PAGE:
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Author: Subject: getting sodium metal from aqueous electrolysis?
UncleJoe1985
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[*] posted on 3-6-2015 at 13:07
getting sodium metal from aqueous electrolysis?


Although it seems like a dumb question, I'm wondering if the electrolysis of sodium salts in water can yield sodium metal hypothetically given the right conditions?

Obviously, there are 2 factors working against it:

1. Reduction of H+ is favored over reduction of Na+

My understanding is H has a bigger ionization energy (1312 kJ/mol) than Na (496 kJ/mol) meaning H+ has more electrostatic energy. So by the principle of natural affinity for the lowest potential energy state, the electron will go to hydrogen.

2. Immediate reduction of any produced Na by water

Contrast this with propylene carbonate, which doesn't steal electrons (aprotic)


Can both of these barriers be overcome by higher voltages? I know when there are multiple competing reactions like Cu+2 + 2e- -> Cu and 2H+ + 2e- -> H2 at the cathode, a high current density will cause even the less spontaneous reaction (H+ reduction) to start happening.

Likewise, does cathodic protection prevent the sodium from being reduced by water?

I don't want to try this. I'm just asking theoretically can it be done?


[Edited on 3-6-2015 by UncleJoe1985]
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j_sum1
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[*] posted on 3-6-2015 at 14:41


Short answer.
No.
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j_sum1
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[*] posted on 3-6-2015 at 14:44


Longer answer.
You actually appear to understand the reasons pretty well.
As you say, H2 production is favoured over Na and so that is what you get.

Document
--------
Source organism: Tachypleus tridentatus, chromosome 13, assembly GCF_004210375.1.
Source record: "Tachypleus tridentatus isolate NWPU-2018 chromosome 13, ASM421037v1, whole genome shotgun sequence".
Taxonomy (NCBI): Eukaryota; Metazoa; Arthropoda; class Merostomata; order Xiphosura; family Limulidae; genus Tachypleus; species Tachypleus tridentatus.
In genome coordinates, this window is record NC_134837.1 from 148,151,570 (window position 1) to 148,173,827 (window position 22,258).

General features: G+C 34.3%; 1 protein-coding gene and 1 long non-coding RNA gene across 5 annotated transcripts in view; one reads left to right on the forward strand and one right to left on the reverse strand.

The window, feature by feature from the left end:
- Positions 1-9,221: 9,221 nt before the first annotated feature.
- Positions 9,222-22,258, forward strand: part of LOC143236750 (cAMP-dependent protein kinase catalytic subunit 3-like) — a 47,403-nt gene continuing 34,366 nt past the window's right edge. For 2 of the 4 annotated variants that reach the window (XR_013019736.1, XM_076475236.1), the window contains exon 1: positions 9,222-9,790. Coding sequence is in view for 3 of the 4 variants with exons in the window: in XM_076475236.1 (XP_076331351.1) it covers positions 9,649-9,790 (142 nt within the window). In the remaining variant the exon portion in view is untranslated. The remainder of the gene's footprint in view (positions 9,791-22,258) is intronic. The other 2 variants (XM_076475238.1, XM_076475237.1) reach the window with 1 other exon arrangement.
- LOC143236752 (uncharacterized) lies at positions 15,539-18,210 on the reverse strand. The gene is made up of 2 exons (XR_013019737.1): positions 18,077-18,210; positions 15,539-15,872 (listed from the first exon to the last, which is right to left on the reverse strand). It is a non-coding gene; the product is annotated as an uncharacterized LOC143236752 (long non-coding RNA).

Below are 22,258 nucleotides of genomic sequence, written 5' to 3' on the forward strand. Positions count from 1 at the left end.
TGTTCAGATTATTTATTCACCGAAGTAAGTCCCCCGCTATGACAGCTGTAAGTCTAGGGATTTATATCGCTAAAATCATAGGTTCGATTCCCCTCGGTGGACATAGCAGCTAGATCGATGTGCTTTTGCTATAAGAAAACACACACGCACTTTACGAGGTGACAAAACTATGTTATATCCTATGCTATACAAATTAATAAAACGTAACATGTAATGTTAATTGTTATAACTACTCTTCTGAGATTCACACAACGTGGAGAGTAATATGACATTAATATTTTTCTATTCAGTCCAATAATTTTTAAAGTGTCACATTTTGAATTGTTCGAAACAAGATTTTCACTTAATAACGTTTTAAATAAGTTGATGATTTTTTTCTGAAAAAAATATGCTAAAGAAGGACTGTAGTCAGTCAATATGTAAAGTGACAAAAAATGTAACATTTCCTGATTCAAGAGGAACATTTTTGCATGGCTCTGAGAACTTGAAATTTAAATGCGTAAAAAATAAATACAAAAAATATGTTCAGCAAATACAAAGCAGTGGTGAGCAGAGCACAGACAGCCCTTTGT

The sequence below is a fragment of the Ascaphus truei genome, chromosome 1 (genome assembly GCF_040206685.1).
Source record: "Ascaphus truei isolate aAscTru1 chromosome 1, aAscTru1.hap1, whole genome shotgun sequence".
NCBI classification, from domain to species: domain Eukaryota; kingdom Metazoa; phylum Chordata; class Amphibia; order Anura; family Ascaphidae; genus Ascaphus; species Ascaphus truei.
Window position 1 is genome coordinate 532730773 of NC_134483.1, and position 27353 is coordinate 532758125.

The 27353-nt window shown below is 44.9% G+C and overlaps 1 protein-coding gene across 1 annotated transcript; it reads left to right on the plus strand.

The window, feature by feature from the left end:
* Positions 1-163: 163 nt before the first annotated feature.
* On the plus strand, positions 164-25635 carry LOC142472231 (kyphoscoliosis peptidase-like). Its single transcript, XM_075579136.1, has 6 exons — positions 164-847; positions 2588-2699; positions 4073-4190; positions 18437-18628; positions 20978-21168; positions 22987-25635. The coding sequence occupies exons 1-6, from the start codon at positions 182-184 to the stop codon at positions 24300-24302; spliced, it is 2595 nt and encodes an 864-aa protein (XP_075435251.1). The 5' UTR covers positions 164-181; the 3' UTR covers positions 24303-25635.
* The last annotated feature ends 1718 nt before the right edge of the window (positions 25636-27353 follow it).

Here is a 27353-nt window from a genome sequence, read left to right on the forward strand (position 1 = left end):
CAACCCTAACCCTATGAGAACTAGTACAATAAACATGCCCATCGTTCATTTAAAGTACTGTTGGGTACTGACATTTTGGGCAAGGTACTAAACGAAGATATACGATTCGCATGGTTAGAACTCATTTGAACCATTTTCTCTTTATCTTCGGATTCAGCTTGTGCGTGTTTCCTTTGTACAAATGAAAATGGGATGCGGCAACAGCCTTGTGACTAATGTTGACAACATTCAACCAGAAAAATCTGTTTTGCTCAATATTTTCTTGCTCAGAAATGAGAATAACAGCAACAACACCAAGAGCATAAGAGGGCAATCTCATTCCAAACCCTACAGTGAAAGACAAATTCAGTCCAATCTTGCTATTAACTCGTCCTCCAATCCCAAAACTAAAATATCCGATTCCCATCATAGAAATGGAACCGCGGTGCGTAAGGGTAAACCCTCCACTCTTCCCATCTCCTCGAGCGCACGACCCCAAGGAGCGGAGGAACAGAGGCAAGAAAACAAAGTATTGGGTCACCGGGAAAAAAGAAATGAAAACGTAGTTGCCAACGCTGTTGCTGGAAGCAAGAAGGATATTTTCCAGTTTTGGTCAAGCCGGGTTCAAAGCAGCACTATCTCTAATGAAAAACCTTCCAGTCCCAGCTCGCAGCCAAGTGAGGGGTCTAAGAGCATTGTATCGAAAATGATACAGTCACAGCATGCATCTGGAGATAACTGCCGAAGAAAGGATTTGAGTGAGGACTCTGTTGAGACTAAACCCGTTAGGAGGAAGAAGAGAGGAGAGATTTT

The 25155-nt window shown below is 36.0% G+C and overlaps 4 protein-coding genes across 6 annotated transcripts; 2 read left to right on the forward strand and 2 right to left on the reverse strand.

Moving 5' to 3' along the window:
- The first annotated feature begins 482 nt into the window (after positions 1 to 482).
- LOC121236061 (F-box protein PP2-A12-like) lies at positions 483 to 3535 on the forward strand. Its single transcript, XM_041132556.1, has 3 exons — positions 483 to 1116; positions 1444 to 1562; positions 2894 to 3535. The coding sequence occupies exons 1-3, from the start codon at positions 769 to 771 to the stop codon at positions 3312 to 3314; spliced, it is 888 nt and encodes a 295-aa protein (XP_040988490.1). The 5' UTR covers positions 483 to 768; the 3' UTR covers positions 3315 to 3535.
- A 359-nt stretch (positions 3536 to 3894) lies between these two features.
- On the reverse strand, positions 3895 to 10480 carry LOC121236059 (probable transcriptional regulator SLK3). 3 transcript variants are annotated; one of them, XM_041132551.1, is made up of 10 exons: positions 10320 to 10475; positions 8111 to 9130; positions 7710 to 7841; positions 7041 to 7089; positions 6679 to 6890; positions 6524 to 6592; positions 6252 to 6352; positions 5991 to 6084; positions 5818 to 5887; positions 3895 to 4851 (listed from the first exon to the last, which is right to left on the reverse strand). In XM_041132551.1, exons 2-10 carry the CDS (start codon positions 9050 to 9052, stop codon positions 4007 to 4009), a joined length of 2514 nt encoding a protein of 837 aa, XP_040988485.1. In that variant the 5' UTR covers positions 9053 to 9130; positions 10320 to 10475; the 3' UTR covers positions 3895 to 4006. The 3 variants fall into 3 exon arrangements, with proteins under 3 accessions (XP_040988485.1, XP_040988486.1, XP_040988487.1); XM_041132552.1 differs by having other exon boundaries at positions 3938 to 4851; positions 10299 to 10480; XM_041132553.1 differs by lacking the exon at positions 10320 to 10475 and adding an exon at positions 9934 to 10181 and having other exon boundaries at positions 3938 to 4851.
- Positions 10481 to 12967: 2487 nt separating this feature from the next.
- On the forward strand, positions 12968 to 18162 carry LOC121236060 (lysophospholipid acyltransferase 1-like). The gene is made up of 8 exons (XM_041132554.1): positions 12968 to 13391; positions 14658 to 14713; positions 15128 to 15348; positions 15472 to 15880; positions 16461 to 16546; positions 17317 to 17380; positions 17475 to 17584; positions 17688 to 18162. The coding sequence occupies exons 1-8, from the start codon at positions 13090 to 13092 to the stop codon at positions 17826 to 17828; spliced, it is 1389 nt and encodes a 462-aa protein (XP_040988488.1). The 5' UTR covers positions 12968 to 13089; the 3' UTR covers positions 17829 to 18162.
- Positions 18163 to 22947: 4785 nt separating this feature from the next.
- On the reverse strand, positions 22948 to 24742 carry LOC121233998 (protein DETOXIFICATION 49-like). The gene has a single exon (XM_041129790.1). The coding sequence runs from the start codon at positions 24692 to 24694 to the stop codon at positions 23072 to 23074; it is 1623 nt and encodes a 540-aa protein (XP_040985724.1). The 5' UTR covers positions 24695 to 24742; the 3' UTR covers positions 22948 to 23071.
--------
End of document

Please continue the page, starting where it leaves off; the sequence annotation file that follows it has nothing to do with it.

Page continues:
Even if you did happen to produce any Na, it would immediately react with the water to produce the Na+ you started with as well as H2.

So, no. It can't be done. Believe me: if it was possible, then we would all be doing it. (Actually, if it was possible then sodium wouldn't be nearly as exciting or useful a metal.)
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[*] posted on 3-6-2015 at 14:59


It partially depends on how much water you need for something to be called "aqueous".

Molten sodium hydroxide can contain some moisture, yet it will still yield sodium metal at high enough current densities. At low current density the electrolysis of water predominates until it dries out. Even then, water is produced when this salt is electrolyzed, normally limiting efficiency to < 50%.

At room temperature, no, unless you include electrolysis at a mercury cathode.
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Corrosive Joeseph
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[*] posted on 3-6-2015 at 21:42


http://www.sciencemadness.org/talk/viewthread.php?tid=9797#p...

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nezza
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[*] posted on 4-6-2015 at 00:10


It can be done via a roundabout route. Because of the high overpotential at a mercury cathode electrolysing aqueous sodium salts with a mercury cathode will produce a sodium amalgam. The amalgam is then run into pure water and reacts giving sodium hydroxide. This method has been used commercially. By extension I presume the mercury could be distilled off to leave sodium. Distilling mercury would obviously be extremely hazardous and require precautions.



If you're not part of the solution, you're part of the precipitate.
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morganbw
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[*] posted on 4-6-2015 at 03:51


Quote: Originally posted by nezza  
It can be done via a roundabout route. Because of the high overpotential at a mercury cathode electrolysing aqueous sodium salts with a mercury cathode will produce a sodium amalgam. The amalgam is then run into pure water and reacts giving sodium hydroxide. This method has been used commercially. By extension I presume the mercury could be distilled off to leave sodium. Distilling mercury would obviously be extremely hazardous and require precautions.


I should search and reference this but I do not have the time this morning.